PRESS CONFERENCE ON GLOBAL ARMS TRADE TREATY
Department of Public Information . News and Media Division . New York
23 April 2007
Former High Commissioner for Human Rights Mary Robinson today joined senior United Nations diplomats and representatives of some of the world’s largest civil society groups, urging Governments to submit their views to the United Nations Secretary-General on the "scope, feasibility and draft parameters" for a global arms trade treaty.
Ms. Robinson, who is currently honorary President of Oxfam International, kicked off at Headquarters a “Global Day of Action,” the centrepiece of civil society’s response to the General Assembly’s adoption last December of a resolution requesting the Secretary-General to canvass the views of Governments on the contents of a legally-binding international instrument on common global standards for the import, export and transfer of conventional arms. United Nations Chief Ban Ki-moon has asked that Member States submit their responses by 30 April.
“In my travels as High Commissioner for Human Rights, I often sat with victims… and saw first-hand the reality that it is small arms that are the weapons of mass destruction at ground level,” said Ms. Robinson, recalling her personal experiences and conversations in Sierra Leone, Timor-Leste, Colombia and other conflict-scarred countries. Citing the “terrible” statistic that some 1,000 people a day were killed by the uncontrolled marketing and sale of arms, she added that many of the most affected countries did not even produce the weapons that wreaked such destruction among their civilian populations. Those arms started out as legal purchases elsewhere, but being easily available and poorly regulated, then fell into the wrong hands.
“So it is extraordinarily important that we have a comprehensive international arms trade treaty,” Ms. Robinson said, noting how pleased civil society had been when some 150 United Nations Member States had supported the Assembly’s resolution. Now, at the next important stage, it was important that the national reports to the Secretary-General be “good, rigorous” submissions that linked controls that would be in the proposed treaty to international human rights and humanitarian laws, and built on the already good codes of conduct that existed at the regional level.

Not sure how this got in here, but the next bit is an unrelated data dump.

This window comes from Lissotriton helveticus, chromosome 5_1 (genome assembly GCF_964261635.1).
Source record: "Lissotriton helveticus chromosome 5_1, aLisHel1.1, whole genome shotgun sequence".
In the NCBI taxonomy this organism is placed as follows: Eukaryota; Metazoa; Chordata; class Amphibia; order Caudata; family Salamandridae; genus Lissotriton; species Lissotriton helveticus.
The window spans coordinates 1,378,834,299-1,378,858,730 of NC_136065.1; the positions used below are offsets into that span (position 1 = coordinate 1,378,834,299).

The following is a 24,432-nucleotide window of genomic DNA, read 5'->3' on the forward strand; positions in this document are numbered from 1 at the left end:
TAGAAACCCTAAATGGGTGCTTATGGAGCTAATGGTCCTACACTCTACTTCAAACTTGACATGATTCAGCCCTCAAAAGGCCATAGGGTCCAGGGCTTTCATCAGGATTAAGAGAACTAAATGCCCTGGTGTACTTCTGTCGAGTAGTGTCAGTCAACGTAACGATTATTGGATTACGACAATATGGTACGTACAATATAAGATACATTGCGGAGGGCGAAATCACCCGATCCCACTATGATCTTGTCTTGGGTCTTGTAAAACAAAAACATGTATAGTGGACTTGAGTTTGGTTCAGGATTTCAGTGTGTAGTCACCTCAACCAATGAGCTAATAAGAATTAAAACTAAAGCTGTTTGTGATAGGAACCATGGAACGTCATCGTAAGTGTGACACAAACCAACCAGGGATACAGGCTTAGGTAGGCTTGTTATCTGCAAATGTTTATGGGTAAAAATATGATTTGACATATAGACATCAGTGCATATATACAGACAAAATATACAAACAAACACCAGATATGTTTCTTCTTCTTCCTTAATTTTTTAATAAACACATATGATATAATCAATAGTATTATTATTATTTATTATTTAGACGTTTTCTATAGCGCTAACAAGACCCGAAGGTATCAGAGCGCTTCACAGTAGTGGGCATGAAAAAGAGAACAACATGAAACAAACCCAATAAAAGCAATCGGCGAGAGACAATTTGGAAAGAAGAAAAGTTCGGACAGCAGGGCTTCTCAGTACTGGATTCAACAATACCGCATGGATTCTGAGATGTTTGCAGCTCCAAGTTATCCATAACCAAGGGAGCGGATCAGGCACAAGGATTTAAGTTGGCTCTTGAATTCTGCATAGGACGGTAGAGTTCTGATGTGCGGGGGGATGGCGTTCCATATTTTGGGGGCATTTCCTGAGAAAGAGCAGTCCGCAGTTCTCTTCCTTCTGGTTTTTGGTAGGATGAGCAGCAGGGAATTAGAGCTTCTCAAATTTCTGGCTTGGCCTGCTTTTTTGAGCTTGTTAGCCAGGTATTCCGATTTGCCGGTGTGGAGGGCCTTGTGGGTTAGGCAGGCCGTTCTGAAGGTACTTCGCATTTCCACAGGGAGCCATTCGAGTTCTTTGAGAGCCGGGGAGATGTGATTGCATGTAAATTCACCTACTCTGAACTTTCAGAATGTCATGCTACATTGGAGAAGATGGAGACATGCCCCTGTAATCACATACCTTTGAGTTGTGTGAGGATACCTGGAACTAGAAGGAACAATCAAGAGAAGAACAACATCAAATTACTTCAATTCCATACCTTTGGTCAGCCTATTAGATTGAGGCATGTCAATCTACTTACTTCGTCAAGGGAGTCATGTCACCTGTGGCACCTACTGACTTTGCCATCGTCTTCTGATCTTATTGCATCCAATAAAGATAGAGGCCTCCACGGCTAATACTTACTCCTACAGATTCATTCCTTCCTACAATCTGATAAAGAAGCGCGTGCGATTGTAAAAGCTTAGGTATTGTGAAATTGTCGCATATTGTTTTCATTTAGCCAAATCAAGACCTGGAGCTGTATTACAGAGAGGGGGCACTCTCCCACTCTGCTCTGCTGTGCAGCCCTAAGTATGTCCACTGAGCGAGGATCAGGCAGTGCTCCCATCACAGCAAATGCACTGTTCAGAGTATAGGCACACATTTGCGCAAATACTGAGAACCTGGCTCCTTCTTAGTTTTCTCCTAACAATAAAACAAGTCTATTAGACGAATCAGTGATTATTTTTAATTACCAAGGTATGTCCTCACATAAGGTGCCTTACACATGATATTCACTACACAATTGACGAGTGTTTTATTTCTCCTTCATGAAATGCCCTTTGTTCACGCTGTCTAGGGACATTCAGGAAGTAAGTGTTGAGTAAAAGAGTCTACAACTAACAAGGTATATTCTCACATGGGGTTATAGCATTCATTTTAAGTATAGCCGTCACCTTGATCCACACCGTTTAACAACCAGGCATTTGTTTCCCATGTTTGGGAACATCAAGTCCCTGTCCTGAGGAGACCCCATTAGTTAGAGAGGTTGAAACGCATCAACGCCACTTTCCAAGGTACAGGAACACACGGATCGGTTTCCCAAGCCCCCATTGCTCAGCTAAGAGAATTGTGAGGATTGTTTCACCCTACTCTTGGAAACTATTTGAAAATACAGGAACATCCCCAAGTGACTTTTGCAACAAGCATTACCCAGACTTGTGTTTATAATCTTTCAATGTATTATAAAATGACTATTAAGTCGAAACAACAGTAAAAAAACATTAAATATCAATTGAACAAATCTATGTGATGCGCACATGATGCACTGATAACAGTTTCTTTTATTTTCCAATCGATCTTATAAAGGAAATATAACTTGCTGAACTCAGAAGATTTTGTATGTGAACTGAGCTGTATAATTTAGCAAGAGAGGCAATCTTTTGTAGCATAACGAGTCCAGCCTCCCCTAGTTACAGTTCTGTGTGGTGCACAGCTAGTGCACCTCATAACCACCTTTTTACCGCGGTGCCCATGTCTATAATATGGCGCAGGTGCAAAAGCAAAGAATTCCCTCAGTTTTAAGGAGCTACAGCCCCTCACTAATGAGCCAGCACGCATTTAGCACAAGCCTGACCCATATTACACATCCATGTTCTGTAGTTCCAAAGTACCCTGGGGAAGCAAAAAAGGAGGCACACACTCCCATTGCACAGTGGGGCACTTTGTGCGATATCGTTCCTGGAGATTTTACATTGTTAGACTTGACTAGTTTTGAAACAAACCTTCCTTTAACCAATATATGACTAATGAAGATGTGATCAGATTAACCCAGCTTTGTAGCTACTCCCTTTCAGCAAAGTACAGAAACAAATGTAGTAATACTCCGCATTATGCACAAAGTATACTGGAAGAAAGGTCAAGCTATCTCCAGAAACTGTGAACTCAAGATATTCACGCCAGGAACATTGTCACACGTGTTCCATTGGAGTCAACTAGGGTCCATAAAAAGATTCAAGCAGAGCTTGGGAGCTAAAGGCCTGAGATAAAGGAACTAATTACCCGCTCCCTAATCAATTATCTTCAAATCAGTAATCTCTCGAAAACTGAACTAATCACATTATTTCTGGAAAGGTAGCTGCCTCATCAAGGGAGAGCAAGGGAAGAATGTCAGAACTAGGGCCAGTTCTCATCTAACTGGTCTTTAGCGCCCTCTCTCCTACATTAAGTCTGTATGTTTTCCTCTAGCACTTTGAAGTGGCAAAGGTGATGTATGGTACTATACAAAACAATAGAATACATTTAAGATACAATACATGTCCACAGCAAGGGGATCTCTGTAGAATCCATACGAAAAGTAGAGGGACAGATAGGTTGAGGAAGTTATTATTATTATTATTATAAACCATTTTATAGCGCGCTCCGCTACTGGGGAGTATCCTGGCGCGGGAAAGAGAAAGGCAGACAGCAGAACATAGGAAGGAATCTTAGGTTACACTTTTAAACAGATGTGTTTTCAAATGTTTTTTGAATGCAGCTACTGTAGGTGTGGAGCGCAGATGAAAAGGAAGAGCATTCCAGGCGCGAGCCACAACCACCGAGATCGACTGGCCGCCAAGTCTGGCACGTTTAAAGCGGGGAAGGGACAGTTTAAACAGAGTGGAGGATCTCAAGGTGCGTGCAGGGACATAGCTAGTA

She said that depending on the strength and number of submissions, there was a strong prospect that an arms trade treaty could be in place by 2010. And while some outside the United Nations might consider that a long way off, “We know that it is a huge achievement. It would save lives, it would not only be symbolic, it would be something that could be enforced at local levels,” she said.
Greg Puely, spokesperson for Oxfam International’s Control Arms Campaign in New York, introduced the panel, which included representatives of several of the Governments that had co-authored the Assembly resolution, including Jorge Urbina, Permanent Representative of Costa Rica; Kirsti Lintonen, Permanent Representative of Finland; Zachary Muburi-Muita, Permanent Representative of Kenya; and Emyr Jones Parry, Permanent Representative of the United Kingdom, as well as Joseph Dube, coordinator of Control Arms Campaign’s Africa Section. The press conference also featured a video message from Oscar-winning actress Helen Mirren.
Mr. Puely said the civil society initiative was an alliance between Oxfam, Amnesty International and the International Action Network on Small Arms (IANSA). The organizations had come together to promote efforts to elaborate a global arms trade treaty because, in their work, particularly with the most vulnerable people and communities around the world, their efforts towards sustainable development, protecting human rights and building safety in communities were consistently undermined by the easy access to weapons and by that “irresponsible element” of the international arms trade that provided a flurry of weapons to those who would use them to commit the most serious violations of international humanitarian and human rights law, criminal violence and acts of terrorism.
British Ambassador Jones Parry said that, in Africa, only HIV/AIDS was a bigger killer than small arms. “While much of the industry behaved responsibly, illegal trafficking is a major problem and has to be arrested,” he added, calling for tighter globally implemented controls. “The scale of the problem… [requires] a UN multilateral response,” he said. Progress last year on elaborating the proposed treaty had been encouraging, but he said he was under no illusion that the next two or three years would be tough going, as Governments conveniently hid behind the negotiations and refused to fully disclose their positions. He added that the United Kingdom had submitted its response last month.